This year every member of our teaching staff belongs to a Teaching and Learning team. These cross curricular groups are working together to improve pedagogy as described in my post Teaching and Learning Leaders. There are six teams: Research, Feedback, Independence, Engagement, Differentiation and Mindsets, and the work of each team is posted on our Echewcation teaching and learning blog.
I belong to the mindset team, and this term I have been working with colleagues from Maths and Languages on using self-assessment to improve redrafting. The concept is based on Ron Berger’s book An Ethic of Excellence, and the principles of improving work over time through specific feedback. This is best encapsulated by his famous “Austin’s Butterfly” example – mandatory viewing for all teachers! Just in case you haven’t seen it:
In Berger’s example, the work is improved through kind, specific and helpful peer feedback. I worked on this principle last year (see my post on Closing the Gap Marking and Feedback), and this year I have been looking for ways to encourage students to be more independently reflective on the quality of their initial drafts so that they can see how to improve. The principle we have been exploring in our teaching and learning triad uses colour codes for students to self assess their drafts.
The idea came from our Head of RE and PSHE, Lou Pope (@philosophypope on Twitter), who had used the technique with her groups. When she explained it to the Teaching and Learning Team, I knew I had to give it a go! Here’s how it works:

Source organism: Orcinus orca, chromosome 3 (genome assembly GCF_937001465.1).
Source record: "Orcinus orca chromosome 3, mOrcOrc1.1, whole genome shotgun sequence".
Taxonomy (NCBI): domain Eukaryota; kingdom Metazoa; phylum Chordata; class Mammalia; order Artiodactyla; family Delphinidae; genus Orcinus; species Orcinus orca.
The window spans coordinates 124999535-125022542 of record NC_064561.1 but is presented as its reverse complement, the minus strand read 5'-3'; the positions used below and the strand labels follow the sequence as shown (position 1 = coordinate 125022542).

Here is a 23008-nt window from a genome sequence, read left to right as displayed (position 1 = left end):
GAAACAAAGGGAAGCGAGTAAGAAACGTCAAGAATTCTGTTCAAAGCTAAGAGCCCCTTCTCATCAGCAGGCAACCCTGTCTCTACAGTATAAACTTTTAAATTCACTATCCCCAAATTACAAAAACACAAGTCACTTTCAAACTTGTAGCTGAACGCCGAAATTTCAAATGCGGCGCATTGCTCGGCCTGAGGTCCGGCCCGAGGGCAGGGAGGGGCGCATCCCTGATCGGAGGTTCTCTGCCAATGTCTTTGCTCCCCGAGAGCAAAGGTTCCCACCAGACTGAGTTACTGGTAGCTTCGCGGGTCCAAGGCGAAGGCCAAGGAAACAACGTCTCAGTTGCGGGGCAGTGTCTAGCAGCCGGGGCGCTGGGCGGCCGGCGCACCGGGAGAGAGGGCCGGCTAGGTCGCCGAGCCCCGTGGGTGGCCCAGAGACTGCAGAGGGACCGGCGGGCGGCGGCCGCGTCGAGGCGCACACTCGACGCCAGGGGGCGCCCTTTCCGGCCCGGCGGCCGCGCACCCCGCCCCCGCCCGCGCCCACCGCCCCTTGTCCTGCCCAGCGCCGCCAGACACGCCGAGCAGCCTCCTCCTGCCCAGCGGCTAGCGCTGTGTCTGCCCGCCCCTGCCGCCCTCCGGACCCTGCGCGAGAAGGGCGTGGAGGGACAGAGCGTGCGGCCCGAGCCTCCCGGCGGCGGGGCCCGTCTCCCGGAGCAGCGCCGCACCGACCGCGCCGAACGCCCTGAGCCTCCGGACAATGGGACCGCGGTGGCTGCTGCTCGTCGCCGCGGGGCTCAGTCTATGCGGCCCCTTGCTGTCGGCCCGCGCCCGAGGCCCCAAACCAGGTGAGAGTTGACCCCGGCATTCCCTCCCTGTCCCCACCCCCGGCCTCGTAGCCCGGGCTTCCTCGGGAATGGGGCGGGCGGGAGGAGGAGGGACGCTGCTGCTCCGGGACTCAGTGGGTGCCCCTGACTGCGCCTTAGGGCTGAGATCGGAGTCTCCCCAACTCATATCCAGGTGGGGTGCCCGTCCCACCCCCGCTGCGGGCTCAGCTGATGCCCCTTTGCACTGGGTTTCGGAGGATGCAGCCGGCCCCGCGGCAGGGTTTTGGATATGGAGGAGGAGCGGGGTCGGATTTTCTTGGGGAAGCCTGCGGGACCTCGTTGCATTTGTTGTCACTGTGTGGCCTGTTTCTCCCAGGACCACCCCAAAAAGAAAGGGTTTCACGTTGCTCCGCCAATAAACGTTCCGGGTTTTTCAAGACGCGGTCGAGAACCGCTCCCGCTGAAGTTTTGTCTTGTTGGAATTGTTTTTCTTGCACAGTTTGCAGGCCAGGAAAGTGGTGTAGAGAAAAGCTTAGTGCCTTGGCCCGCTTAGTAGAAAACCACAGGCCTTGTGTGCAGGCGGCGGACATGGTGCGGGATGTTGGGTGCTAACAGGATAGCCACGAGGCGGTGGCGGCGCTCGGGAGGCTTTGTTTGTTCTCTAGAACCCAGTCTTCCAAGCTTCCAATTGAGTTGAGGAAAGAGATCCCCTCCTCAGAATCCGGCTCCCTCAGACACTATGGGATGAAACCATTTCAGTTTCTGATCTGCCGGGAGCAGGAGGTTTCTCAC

- Students complete a first draft of a task, with clear success criteria established
- They go through their drafts, highlighting where they have met each criterion in a different colour
- They then reflect on the pattern of colours – which criteria have they consistently met? Which have they met the least? Whereabouts in the work have they achieved the most success? And the least?
- Redraft…and repeat until excellent.
I liked this approach on several levels. Firstly, the act of colour coding the draft forces the student to evaluate every aspect. If they’re not highlighting part of their work, what is it doing there? How is it contributing to the success of the piece overall? Secondly, the visual nature of the finished product was very appealing. It would be easy to see the balance within students’ work of one element over another, and for students themselves to recognise what they needed to do more (or less) of.
I decided to run a trial with my Year 10 GCSE Media Studies group, who were working towards a controlled assessment in Advertising and Marketing based on perfume adverts. The students have never studied Media formally before, so they are still getting to grips with the conventions and demands of the subject, but they are making superb progress. As part of the assignment they need to analyse two existing adverts. I got them to complete this through marginal annotation, then unleashed the coloured pencils! Students had to choose four colours and highlight where they had:
- used media terminology to identify technical features
- explored the connotations of the technical features
- commented on representation
- commented on the impact of the advert on a specific audience
The gallery below shows a selection of the students’ drafts with their highlighting:
After the highlighting process, the students evaluated which success criteria they had covered in detail, which only touched on, or which they had omitted completely. They then began a second draft, some using the same adverts as in their first draft and others choosing to to apply what they had learned to new texts. The new drafts are barely recognisable – they are light years ahead of the first versions, and the students are really proud of the progress they have made. I will update this post with some of the improved work in the next week!
My next step is to apply this to my GCSE English class as they complete their next assignment, in a bid to help them to move towards becoming the reflective, self-improving learners that our Dweck and Berger-inspired approach is aiming for.
Colour coded self-assessment – highly recommended!